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With my prompt cards finished, I was ready to try out my workshop with the museum’s visitors.  However, even minutes before the workshop was about to start, I had no idea what was going to happen.  I worried that an activity that had started out lacking structure had become over-structured, and I wondered how kids would respond to the procedure of, “First choose a prompt card from one of these three categories, then draw a picture, then post it on the wall, then choose four other pictures from the wall, then pick another prompt card, and then tell a story. Oh, and let us record it.”  At that point, there was nothing I could do but wait and see.

Kids of course reacted to the workshop in ways that I never could have predicted.  I recorded two amazing stories, but each young storyteller created about ten drawings and then used only his drawings to tell a story.  The rest of the participants added drawings to the wall but were not interested in using other people’s drawings to create a narrative.

Not sure what to make of this information, I spent the next two weeks wondering how to revise the workshop.  The best I could come up with was to rethink the workshop’s physical logistics and reconsider how I would introduce its different steps.  Yet, with less than forty-eight hours before the second iteration of Story Wall was scheduled to start, I had a sudden idea: what if, rather than choosing four drawings from the wall, visitors picked four surprise drawings out of a hat?!  I snagged the black plastic cauldron that was sitting in the corner of the Innovation Lab and decided to test out this idea.

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The cauldron turned out to be just what my project needed.  Picking surprise drawings out of a pot was more fun and less intimidating than trying to choose drawings off a wall covered in other people’s artwork.  Having the pictures be a surprise also created a richer creative exercise by adding constraints and by challenging visitors to connect seemingly unrelated images. The cauldron also provided the element of collaboration that I had hoped to include in my project, as most visitors were happy to add their drawings to the pot after they had told their stories.  This new method of collaboration provided so much inspiration that visitors had no trouble coming up with narratives; I never even used my action cards!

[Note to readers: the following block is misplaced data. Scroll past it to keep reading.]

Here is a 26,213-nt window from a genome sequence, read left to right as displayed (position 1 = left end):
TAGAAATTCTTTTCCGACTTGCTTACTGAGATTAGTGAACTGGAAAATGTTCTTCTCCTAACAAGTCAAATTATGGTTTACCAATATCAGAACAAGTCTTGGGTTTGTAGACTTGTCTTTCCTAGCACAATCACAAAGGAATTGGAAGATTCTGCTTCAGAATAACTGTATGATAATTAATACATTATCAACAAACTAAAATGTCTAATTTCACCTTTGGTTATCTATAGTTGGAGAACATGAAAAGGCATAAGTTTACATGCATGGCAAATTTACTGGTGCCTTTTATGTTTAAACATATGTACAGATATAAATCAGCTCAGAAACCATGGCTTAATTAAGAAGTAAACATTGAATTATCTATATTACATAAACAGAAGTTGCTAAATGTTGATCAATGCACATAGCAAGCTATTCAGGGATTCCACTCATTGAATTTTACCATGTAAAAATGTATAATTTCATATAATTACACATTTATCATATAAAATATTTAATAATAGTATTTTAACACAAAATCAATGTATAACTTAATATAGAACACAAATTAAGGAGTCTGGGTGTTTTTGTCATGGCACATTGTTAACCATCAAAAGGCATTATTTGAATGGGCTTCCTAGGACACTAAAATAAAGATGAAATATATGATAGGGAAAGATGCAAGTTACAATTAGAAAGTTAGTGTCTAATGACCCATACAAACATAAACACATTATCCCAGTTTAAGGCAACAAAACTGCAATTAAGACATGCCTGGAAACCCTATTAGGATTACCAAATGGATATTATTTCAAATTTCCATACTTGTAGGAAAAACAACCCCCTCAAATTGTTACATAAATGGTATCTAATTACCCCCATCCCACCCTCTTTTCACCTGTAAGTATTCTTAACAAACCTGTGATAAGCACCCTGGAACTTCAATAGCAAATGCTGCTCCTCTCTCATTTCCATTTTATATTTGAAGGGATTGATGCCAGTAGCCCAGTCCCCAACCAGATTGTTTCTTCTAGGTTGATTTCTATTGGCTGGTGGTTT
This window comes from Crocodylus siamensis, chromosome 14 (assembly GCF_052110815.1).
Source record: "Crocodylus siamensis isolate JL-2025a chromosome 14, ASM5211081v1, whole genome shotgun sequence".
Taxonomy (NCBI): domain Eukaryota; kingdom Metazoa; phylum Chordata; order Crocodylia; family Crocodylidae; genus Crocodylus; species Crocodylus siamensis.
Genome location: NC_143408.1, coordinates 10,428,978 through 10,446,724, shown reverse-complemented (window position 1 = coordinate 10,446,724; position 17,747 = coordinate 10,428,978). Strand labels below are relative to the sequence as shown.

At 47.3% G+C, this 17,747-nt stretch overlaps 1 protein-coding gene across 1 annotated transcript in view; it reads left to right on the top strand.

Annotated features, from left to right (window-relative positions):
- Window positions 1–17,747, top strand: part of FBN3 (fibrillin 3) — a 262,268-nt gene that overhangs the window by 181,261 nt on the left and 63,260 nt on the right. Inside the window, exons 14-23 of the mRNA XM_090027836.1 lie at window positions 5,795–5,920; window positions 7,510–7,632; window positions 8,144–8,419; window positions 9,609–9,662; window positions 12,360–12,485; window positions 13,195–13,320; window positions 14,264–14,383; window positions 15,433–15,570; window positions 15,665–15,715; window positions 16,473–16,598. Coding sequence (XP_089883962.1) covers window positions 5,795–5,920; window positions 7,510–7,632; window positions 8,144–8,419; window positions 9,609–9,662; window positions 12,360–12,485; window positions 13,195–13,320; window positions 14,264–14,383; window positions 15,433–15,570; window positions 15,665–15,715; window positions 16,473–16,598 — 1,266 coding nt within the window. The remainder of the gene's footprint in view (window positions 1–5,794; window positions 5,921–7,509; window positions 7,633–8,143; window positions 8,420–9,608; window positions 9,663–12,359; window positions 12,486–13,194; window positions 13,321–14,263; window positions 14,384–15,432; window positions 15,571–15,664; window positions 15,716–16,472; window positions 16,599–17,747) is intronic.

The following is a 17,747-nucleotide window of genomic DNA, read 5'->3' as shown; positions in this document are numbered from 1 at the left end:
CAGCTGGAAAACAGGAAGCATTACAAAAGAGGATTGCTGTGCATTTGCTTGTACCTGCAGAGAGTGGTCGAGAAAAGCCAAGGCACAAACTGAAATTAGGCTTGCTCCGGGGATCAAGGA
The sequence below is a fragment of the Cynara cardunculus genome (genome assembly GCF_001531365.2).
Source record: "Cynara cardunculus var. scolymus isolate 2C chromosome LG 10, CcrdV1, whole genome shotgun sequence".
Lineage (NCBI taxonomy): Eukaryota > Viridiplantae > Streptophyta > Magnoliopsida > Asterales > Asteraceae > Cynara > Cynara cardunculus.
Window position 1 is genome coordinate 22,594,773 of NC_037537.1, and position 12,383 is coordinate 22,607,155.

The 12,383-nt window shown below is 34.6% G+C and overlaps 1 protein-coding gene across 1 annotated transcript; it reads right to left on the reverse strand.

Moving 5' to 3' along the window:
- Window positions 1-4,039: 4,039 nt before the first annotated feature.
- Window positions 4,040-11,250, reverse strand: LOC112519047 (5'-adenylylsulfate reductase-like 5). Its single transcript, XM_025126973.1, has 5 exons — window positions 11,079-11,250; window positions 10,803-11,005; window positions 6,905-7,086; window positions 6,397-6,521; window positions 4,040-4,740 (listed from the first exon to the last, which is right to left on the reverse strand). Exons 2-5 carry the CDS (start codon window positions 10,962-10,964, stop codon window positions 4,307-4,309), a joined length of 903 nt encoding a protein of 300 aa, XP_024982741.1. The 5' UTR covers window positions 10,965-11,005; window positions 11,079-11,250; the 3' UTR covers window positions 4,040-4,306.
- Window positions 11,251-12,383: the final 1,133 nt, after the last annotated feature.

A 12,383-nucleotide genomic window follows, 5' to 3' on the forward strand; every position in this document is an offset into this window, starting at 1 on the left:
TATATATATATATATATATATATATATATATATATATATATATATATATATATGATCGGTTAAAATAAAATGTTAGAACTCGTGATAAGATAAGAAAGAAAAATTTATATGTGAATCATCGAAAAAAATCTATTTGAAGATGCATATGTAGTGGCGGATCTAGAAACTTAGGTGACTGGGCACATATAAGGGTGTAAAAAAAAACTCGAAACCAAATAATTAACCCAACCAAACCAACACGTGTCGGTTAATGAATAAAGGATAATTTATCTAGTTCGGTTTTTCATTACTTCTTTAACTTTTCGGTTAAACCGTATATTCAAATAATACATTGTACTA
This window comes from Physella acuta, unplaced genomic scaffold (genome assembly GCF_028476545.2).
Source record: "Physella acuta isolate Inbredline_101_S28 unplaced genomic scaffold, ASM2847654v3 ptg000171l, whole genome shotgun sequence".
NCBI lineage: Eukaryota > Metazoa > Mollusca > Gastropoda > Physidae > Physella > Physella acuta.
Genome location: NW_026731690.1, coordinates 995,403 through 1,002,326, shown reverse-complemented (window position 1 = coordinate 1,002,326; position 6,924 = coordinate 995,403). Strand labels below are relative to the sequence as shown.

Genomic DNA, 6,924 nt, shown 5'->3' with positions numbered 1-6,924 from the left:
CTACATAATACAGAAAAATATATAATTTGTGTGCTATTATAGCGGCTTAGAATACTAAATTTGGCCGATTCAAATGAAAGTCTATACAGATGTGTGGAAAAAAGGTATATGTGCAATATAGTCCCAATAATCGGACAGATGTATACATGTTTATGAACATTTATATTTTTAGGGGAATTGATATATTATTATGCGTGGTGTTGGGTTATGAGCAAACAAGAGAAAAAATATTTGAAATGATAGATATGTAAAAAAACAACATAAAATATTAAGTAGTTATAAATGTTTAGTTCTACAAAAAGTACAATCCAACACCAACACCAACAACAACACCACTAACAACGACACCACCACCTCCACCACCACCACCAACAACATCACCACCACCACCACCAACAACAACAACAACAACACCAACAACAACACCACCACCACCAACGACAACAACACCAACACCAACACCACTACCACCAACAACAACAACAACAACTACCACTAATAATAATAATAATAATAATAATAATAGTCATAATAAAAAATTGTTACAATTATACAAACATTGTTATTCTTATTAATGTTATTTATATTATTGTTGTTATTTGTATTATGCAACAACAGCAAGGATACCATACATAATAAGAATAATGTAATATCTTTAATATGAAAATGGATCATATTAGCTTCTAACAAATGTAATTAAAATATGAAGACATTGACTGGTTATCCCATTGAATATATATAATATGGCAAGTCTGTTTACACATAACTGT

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If I could do this project over from the beginning, I would probably name it Story Soup because that plastic pot was the spice and substance that I needed to hold this project together.  In the end, the wall became the least important element of Story Wall.  And that’s okay.  Like a story, Story Wall went through many drafts and revisions, and I had to keep chipping away at it until I dug out its core.  I hope that the online gallery of drawings and stories will encourage people to reflect on how different folks can interpret the same image in multiple ways, and I am thrilled that visitors had so much fun participating in this creative challenge.

Thus ends the story of Story Wall.  Remain calm!  More stories await you at www.creativity.org/story-wall.

Critter Creation Workshop

by Emma Freedcritter creation poster

At the Children’s Creativity Museum, visitors are given many opportunities to be designers and storytellers. In the Animation Studio, children create their own characters to animate in imagined scenarios; in the Innovation Lab, they design homes for flowers, ways to breathe in outer space, and Tyrannosaurus Rex dentures. For my first solo workshop as a Creative Fellow, I wanted to give children a chance to be character designers, combining my personal interests in toys and character design with my desire to create storytelling tools for children.

IMG_1287I came to the museum with a struggle; I was interested in pursuing a career designing toys and media for children, but was frustrated with the idea of “selling” to kids. Why should I be the creator, and children mere consumers? The material culture of childhood is, in many ways, shaped and imposed on children by adults. While toys function as story props for children engaging in narrative fantasy play, over-determined toys are actually influencing the stories and robbing kids of character design opportunities.